The media are often portrayed as only telling the negative stories about local communities.

This was as prevalent as ever in the Moredun community last year. There had been a dreadful stabbing outside Aldi on Gilmerton Road. A 16-year-old had been seriously hurt. It was only by the quick intervention of passers-by that the boy’s life was saved.

There was then a subsequent altercation involving over 30 young people the following day. The police said these incidents were linked. The community was concerned. That was the bad news Moredun residents demand police patrols after gang riot involving 30 youths with knives

What has happened since should be something the community and all of us celebrate. The police put in additional officers to reassure and apprehend, the local community councils rallied, and the Goodtrees Neighbourhood Centre stepped up.

The programme put in place over last summer and since has been both revolutionary and extraordinary. A cursory glance at the Goodtrees social media channels would show the hundreds of local young people of all ages being involved in activities.

The centre and the young people have really made a difference. Then came the hammer blow. The council budget was not allocating adequate funding to the south of the city. The balance of funding was leaving services in the South with just 29 per cent of the available resources as opposed to 71 per cent for the North area.

That has significant consequences. For Goodtrees alone it would ravage services to the very group that has benefitted the most. The young persons’ Health & Well-being Hub, girls and boys groups, the family group as well as the parent & toddler group. Their Friday senior group more than halved to just 30 and, critically, their holiday programmes, working with upwards of 100 young people per day helping with holiday hunger and activities.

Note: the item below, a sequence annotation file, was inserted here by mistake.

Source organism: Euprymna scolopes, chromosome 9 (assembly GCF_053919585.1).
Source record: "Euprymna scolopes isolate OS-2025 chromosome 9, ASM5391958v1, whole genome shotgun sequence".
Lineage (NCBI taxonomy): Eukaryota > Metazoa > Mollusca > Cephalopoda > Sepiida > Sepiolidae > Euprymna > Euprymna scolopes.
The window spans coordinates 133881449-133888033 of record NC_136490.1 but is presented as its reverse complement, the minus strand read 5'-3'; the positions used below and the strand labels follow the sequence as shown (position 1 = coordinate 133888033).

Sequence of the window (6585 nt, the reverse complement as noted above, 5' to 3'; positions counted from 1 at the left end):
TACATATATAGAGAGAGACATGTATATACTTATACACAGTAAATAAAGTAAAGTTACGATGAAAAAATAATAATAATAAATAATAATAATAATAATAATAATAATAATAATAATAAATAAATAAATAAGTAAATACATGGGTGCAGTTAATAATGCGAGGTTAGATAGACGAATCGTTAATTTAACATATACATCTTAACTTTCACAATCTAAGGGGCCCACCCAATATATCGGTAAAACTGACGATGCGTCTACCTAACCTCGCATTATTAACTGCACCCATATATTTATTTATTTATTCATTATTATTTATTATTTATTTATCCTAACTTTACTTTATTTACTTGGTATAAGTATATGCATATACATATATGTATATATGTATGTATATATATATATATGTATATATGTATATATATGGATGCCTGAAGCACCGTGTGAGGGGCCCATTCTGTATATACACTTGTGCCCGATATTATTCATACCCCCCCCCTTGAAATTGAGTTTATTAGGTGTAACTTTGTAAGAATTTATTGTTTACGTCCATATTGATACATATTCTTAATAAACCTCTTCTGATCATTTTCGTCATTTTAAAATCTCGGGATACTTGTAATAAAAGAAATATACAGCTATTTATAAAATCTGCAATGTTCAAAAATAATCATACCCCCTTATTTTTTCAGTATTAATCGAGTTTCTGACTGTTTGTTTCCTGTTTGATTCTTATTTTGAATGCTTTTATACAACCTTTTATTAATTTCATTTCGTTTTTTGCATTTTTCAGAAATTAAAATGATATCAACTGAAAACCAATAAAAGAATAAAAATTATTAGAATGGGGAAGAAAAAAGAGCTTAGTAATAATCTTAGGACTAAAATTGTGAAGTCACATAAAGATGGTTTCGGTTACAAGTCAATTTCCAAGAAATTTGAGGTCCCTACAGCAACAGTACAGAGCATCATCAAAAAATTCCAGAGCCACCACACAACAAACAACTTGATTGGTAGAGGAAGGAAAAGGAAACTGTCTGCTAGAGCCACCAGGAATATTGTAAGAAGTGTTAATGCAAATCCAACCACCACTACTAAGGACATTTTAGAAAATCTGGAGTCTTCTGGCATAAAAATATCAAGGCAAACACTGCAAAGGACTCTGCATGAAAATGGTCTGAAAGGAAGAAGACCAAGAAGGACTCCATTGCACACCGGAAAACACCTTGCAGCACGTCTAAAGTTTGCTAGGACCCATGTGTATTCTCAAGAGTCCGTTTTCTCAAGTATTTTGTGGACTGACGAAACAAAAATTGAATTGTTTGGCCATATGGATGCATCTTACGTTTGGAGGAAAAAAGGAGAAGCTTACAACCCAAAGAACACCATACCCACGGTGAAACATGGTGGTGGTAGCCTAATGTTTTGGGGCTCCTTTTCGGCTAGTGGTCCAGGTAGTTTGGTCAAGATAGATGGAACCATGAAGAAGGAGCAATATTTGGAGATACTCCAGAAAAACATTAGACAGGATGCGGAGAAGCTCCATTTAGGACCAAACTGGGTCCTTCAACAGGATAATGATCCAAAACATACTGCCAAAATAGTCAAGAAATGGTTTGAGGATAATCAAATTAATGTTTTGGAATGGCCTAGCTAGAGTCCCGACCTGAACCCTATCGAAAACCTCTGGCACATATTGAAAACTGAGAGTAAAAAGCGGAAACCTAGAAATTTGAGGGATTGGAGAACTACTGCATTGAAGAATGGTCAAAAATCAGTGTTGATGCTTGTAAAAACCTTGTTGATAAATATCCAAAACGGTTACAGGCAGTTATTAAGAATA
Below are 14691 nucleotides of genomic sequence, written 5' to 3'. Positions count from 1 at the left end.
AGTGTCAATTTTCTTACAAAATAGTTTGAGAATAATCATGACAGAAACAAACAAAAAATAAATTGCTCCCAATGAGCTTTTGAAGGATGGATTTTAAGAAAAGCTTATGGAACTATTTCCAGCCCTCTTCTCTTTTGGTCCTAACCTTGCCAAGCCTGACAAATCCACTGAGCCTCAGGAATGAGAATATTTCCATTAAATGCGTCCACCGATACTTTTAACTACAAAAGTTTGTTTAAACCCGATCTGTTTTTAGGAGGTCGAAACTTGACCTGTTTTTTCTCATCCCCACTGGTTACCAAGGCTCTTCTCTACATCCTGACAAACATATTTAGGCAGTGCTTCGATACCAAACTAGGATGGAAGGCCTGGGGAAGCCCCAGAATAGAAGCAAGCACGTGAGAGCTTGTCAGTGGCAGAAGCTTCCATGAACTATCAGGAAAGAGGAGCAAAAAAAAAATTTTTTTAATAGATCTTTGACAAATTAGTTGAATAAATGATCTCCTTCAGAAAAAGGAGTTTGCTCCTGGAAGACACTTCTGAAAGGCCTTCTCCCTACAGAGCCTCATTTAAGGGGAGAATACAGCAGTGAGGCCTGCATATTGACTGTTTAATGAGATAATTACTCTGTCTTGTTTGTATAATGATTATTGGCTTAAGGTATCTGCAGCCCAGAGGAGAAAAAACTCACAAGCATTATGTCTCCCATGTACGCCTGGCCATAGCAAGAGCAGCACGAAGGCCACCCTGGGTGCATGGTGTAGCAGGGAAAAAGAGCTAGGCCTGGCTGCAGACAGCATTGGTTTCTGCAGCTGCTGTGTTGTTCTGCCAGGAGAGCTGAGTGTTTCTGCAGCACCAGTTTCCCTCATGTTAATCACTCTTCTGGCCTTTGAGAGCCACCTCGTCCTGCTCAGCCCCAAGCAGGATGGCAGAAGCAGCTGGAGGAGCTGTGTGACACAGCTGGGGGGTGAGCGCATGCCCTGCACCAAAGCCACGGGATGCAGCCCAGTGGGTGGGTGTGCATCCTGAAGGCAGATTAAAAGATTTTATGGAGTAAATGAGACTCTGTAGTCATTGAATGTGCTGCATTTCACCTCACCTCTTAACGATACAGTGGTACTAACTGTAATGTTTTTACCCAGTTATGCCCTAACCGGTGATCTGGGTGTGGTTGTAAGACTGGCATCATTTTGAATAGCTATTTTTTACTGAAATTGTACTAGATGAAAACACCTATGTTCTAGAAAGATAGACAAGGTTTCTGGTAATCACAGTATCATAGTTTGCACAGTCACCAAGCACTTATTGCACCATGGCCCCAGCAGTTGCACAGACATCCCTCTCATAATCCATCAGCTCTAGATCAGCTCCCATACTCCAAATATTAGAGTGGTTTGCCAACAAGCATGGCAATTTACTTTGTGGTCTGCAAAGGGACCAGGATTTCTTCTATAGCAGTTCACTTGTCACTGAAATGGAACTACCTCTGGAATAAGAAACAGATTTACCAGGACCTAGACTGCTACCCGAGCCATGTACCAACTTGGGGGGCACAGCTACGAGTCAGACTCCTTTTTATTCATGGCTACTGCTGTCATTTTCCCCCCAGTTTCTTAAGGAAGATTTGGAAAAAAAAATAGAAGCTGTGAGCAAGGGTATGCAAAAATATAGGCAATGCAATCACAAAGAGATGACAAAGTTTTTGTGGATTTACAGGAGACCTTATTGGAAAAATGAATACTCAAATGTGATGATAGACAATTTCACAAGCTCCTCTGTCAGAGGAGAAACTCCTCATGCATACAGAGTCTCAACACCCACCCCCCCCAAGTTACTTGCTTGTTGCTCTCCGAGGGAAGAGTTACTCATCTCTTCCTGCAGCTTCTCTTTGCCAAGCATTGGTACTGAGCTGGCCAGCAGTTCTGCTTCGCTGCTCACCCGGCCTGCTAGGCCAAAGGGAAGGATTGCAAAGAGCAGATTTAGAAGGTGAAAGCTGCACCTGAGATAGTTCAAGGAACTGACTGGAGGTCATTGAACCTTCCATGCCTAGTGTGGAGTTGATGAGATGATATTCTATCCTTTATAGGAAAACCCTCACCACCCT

But the Goodtrees Community were not to be defeated. They delivered thousands of flyers, collected hundreds of signatures on a petition, made placards, and wrote speeches to present to councillors. And didn’t they just. Their words are the most powerful. What a credit to their community.

One young boy, Hamed, made a very emotional speech. “We have to skip school to try and protect the future for our community centre. It is not getting fair funding and if we don’t get what we need we will end up on the street. How can we tackle the areas problems with no money? Where do I go? What do I do?”

A youth volunteer, Brandon added: “Goodtrees is quite important, ‘cause it helped me through a hard time in my life…. it built my confidence.”

The Council Committee heard their pleas and has postponed the decision pending an independent review. The young people, for now, have won. But here is the crux of the issue.

Our local services are being devastated by the continued slashing of their funding from the Scottish Government – £240m less (nearly a quarter) in the last five years. It may be a political move for them or just line on a speedsheet for some, but it is a lifeline for others. It is the beating heart of their community. It’s the social glue that holds communities together. It is the healer of community division as we have seen here.

The young people and Goodtrees team took responsibility for saving their services. It is about time the Scottish Government took responsibility for the consequences of their decision to continually, year after year, decimate Council funding.

For the sake of these young people and everyone in our communities. Enough is enough.

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